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Bone Abstracts (2019) 7 P30 | DOI: 10.1530/boneabs.7.P30

ICCBH2019 Poster Presentations (1) (226 abstracts)

Bone mass, sclerostin and body composition in women with anorexia nervosa: a 3-year follow-up after weight gain therapy

Anna Svedlund 1 , Bojan Tubic 2 , Cecilia Pettersson 3 , Anders Elfvin 1 , Lars Ellegård 4 , Per Magnusson 5 & Diana Swolin-Eide 1

1Department of Pediatrics, Institute for Clinical Sciences, The Queen Silvia Children’s Hospital, The Sahlgrenska Academy at the University of Gothenburg, Gothenburg, Sweden; 2Department of Orthopaedics, Institute of Clinical Sciences, The Sahlgrenska Academy at the University of Gothenburg, Gothenburg, Sweden; 3Anorexia-Bulimia Unit, The Queen Silvia Children’s Hospital, Sahlgrenska University Hospital, Gothenburg, Sweden; 4Department of Internal Medicine and Clinical Nutrition, Institute of Medicine, The Sahlgrenska Academy at the University of Gothenburg, Sweden; 5Department of Clinical Chemistry, Linköping University, Linköping, Sweden.

Objectives: Patients with anorexia nervosa (AN) are at high risk of reduced bone mass. The aim of this intervention study was to investigate the long-term effects on bone and body composition three years after intense weight gain therapy.

Methods: Twenty-five female AN patients, mean age 20.1 years, mean BMI of 15.5 kg/m2, were included. Twenty-two patients fulfilled the treatment for 12 weeks with a high-energy diet. Body composition and bone mass were assessed by dual-energy X-ray absorptiometry and peripheral quantitative computed tomography at start, 12 weeks and 20 patients were evaluated after 3 years. Serum sclerostin was assessed by ELISA.

Results: During the 12 week therapy, mean BMI increased from 15.5 to 19.0 kg/m2, P<0.001, and remained stable during 3 years. Fat mass increased from 14.0% to 26.3% during the intervention period and remained stable over 3 years. Lean mass was unchanged during the study period. The mean fat/muscle area was 22.7% at baseline and increased to 31.7% after 12 weeks therapy, P<0.001, and remained stable over 3 years. The mean baseline values were, for total body BMD 1.1 g/cm2, lumbar spine BMD 1.0 g/cm2, lumbar spine BMC 53.8 g, which did not change over the study period. Total body BMC, 2195 g at baseline, increased to 2287 g during the 12-week intervention (P=0.002) but decreased after 3 years to 2215 g (P<0.05). The mean tibial trabecular density (4%) was 237 mg/cm3 at baseline and decreased to 222 mg/cm3 after 12 weeks, P<0.001, which further decreased to 207 mg/cm3, P=0.01. The mean tibial cortical density (66%) was 1153 mg/cm3 at baseline and was unchanged over 3 years. The highest level of sclerostin was observed at baseline, mean 30.1 pmol/l, which decreased after 12 weeks and 3 years to 27.1 pmol/l and 21.7 pmol/l, respectively, P<0.05.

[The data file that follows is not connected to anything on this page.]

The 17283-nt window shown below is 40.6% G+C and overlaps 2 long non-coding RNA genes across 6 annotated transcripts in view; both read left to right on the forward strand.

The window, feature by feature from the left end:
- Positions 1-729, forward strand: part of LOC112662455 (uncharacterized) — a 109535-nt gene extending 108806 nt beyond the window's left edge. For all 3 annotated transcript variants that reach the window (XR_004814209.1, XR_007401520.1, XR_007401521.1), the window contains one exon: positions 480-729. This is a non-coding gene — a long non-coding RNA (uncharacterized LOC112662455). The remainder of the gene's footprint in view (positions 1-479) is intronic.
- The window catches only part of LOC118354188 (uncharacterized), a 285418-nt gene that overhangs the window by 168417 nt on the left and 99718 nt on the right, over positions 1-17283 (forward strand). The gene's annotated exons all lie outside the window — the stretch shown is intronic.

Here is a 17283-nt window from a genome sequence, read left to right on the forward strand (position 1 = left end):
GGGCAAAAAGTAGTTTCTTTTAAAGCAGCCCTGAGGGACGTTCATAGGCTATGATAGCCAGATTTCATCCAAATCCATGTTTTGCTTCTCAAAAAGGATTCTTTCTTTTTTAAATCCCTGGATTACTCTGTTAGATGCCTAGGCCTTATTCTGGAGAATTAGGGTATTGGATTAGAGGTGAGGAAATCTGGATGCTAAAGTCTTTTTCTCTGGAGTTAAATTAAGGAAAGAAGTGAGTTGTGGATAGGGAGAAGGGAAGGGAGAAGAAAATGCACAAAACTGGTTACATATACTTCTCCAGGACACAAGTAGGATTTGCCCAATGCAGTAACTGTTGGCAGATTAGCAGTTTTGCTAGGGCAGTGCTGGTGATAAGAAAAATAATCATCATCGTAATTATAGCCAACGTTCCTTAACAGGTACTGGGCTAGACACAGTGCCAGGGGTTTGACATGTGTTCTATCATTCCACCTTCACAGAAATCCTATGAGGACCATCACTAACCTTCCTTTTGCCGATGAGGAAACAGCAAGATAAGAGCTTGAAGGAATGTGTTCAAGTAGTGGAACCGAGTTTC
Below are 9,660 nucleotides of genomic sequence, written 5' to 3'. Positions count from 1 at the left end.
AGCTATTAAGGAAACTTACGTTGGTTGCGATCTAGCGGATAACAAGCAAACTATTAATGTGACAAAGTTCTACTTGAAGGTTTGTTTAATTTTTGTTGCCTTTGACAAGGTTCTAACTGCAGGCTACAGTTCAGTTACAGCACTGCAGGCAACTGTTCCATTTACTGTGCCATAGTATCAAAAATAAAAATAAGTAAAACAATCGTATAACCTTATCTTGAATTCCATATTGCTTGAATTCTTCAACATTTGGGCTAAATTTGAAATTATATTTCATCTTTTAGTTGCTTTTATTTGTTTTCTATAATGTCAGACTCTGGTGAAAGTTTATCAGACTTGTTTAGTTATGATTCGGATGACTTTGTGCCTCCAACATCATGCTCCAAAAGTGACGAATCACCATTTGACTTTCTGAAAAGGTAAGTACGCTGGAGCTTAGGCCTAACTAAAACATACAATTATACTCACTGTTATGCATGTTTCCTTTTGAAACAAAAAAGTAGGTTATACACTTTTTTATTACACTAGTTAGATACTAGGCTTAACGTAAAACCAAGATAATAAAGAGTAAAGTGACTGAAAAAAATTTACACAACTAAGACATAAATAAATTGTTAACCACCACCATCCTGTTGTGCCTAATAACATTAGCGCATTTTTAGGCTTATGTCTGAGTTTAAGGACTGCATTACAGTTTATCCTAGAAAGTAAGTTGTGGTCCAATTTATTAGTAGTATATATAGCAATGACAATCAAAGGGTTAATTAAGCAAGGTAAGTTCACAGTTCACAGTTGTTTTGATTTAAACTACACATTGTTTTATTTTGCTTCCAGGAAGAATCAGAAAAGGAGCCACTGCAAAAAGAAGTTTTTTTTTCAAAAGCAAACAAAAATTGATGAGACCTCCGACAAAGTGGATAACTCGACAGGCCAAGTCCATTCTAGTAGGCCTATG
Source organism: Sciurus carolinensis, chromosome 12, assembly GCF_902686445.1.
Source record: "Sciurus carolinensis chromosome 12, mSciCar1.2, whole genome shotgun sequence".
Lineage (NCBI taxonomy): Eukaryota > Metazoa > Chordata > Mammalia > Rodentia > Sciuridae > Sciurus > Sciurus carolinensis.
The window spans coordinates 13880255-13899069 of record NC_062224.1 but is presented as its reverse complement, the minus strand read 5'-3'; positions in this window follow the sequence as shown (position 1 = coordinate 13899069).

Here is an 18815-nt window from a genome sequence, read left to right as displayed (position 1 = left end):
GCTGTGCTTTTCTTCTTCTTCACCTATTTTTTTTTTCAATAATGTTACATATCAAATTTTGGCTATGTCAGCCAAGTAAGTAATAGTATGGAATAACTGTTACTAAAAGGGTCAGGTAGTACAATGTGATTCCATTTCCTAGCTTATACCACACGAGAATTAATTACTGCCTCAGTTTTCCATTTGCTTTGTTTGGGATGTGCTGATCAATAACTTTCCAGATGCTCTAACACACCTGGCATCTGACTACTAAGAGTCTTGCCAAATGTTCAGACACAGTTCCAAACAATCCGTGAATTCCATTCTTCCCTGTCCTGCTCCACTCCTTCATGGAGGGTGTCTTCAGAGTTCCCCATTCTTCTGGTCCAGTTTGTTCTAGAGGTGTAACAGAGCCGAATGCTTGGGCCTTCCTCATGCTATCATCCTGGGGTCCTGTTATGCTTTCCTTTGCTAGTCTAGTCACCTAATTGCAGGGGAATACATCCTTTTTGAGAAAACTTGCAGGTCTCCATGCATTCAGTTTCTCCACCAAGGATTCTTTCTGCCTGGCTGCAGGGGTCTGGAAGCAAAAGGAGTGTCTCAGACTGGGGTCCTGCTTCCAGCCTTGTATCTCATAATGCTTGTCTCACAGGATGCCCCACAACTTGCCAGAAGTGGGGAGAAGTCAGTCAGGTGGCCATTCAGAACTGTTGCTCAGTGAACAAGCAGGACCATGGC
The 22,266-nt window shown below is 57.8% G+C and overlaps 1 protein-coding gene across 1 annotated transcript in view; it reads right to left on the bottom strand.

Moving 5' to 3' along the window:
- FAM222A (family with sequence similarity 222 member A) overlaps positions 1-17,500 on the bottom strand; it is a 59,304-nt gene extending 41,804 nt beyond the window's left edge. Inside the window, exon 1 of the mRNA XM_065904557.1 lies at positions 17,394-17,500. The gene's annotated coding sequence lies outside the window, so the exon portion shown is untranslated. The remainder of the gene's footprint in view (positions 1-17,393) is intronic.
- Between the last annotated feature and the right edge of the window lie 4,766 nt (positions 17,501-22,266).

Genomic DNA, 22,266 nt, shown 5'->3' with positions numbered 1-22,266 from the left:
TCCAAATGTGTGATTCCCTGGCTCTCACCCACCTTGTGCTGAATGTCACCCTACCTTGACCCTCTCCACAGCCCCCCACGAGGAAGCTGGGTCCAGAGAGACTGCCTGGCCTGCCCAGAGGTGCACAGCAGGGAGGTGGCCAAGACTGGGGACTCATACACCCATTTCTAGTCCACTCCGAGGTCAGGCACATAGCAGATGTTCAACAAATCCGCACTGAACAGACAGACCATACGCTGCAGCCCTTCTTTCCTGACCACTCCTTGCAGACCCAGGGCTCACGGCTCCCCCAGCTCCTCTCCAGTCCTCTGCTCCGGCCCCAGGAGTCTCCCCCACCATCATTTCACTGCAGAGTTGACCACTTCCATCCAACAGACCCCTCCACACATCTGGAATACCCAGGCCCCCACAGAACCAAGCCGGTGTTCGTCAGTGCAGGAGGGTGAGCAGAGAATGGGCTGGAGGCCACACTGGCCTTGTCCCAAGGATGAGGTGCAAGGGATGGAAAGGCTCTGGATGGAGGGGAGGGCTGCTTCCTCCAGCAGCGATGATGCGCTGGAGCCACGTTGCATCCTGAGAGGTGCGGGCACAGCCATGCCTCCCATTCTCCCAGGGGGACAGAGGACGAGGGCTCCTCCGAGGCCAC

Conclusion: Tibial trabecular density decreased even though areal BMD was unchanged. The reduction in sclerostin implies a possible compensatory mechanism to increase bone formation on the cellular level. This study indicates the importance of long-term follow-up of bone health in young women with severe AN, although stable BMI values were achieved.

Disclosure: The authors declared no competing interests.

Volume 7

9th International Conference on Children's Bone Health


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